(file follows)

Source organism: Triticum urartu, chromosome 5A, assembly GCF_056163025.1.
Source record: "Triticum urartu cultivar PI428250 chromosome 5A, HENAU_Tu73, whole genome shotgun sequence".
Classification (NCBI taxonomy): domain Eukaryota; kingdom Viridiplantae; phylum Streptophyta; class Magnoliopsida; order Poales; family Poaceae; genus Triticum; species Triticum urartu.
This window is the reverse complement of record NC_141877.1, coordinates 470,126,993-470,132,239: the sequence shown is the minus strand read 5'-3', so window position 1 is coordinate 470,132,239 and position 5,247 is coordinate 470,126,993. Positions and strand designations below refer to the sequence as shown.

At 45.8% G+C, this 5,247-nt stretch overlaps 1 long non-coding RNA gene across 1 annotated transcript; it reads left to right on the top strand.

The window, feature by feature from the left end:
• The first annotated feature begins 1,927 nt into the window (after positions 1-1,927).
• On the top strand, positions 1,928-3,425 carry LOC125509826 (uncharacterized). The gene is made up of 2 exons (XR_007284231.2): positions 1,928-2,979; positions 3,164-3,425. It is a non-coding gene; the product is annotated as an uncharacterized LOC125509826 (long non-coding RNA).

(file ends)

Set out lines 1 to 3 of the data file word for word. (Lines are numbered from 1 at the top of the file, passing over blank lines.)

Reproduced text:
Source organism: Triticum urartu, chromosome 5A, assembly GCF_056163025.1.
Source record: "Triticum urartu cultivar PI428250 chromosome 5A, HENAU_Tu73, whole genome shotgun sequence".
Classification (NCBI taxonomy): domain Eukaryota; kingdom Viridiplantae; phylum Streptophyta; class Magnoliopsida; order Poales; family Poaceae; genus Triticum; species Triticum urartu.